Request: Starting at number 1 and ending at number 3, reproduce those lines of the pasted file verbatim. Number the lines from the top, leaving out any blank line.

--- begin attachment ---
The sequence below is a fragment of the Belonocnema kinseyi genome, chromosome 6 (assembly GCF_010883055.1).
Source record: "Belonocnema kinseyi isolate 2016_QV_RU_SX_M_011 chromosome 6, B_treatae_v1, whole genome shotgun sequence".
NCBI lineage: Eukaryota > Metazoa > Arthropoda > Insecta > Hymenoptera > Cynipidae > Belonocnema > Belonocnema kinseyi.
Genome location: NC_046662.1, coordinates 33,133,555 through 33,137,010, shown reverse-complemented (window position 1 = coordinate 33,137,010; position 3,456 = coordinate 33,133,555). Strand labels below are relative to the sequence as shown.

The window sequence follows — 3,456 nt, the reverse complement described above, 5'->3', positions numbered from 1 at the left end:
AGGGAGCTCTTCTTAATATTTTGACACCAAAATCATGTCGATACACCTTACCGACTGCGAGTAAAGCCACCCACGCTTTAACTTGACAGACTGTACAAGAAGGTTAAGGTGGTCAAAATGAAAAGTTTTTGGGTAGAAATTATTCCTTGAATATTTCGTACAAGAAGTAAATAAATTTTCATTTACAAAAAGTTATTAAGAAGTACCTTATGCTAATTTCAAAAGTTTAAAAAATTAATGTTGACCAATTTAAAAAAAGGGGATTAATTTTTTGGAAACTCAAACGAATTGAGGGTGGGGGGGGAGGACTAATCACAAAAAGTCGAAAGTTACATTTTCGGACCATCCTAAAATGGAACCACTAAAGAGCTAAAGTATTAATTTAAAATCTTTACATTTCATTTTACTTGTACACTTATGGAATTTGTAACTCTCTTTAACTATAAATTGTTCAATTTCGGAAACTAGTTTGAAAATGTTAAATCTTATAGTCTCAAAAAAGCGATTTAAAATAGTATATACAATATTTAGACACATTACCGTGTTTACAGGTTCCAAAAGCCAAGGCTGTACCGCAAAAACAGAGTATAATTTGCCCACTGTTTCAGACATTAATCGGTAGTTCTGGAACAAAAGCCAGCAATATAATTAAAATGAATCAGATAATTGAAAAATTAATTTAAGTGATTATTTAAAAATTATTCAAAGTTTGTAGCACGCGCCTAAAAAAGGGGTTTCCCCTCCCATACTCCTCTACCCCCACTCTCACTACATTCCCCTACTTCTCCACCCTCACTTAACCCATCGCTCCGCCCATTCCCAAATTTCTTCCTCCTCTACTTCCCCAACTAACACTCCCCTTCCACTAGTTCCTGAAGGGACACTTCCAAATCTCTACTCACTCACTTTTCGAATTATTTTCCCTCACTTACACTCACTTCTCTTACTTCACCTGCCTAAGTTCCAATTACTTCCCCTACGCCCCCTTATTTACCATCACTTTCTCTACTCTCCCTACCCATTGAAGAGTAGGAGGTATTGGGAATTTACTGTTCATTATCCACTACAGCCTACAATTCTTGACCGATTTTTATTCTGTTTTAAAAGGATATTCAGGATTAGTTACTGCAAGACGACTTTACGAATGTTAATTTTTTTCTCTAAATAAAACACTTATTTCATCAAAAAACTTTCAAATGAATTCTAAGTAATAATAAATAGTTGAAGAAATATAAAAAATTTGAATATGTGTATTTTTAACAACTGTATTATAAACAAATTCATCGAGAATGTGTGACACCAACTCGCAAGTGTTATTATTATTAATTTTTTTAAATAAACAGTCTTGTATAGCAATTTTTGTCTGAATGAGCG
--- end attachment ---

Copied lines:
The sequence below is a fragment of the Belonocnema kinseyi genome, chromosome 6 (assembly GCF_010883055.1).
Source record: "Belonocnema kinseyi isolate 2016_QV_RU_SX_M_011 chromosome 6, B_treatae_v1, whole genome shotgun sequence".
NCBI lineage: Eukaryota > Metazoa > Arthropoda > Insecta > Hymenoptera > Cynipidae > Belonocnema > Belonocnema kinseyi.